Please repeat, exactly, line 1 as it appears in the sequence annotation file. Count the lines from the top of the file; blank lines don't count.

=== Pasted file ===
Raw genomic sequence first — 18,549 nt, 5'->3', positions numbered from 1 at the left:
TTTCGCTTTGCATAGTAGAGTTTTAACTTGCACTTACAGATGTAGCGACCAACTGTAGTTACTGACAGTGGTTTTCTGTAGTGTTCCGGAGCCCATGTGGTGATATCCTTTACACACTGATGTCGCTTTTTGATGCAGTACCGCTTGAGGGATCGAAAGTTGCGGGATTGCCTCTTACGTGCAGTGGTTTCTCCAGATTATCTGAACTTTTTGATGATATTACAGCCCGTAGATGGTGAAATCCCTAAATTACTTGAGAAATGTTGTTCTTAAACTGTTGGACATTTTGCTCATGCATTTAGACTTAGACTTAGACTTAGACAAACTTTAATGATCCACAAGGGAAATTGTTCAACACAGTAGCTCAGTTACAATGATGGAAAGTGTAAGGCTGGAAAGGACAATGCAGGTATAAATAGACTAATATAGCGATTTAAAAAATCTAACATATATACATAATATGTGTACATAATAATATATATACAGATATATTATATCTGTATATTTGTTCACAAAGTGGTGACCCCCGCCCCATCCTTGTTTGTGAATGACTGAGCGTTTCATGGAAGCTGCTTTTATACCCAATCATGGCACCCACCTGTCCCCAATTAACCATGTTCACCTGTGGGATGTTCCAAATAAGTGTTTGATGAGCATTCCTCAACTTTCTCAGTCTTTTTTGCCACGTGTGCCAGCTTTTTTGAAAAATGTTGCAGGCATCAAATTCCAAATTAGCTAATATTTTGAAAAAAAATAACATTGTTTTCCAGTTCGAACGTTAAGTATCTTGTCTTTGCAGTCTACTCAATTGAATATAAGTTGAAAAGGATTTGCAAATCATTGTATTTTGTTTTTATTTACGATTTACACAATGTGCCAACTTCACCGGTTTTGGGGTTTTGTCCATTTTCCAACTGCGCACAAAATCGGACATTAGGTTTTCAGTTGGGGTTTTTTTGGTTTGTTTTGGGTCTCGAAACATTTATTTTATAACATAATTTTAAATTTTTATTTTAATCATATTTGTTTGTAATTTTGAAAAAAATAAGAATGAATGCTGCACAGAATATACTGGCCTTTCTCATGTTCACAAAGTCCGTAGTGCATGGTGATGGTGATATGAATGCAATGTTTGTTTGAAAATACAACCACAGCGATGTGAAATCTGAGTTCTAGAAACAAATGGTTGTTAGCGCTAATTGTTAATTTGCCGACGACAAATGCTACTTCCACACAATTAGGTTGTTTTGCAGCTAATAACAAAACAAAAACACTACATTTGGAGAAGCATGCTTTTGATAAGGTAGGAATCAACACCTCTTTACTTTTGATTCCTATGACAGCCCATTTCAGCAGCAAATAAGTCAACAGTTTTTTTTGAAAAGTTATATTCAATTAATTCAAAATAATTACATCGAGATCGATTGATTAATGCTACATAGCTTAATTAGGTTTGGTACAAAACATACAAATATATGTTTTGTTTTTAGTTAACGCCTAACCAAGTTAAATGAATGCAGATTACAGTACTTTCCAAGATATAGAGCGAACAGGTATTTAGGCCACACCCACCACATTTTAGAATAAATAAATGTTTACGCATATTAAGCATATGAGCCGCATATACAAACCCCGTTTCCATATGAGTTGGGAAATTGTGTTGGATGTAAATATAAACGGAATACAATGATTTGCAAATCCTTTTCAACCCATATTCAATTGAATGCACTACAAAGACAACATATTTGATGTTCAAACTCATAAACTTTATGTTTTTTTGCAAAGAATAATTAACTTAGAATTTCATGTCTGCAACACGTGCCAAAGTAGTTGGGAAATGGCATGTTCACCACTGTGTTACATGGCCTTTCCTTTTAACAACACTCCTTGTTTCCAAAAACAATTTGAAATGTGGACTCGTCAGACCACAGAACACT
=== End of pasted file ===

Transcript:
Raw genomic sequence first — 18,549 nt, 5'->3', positions numbered from 1 at the left: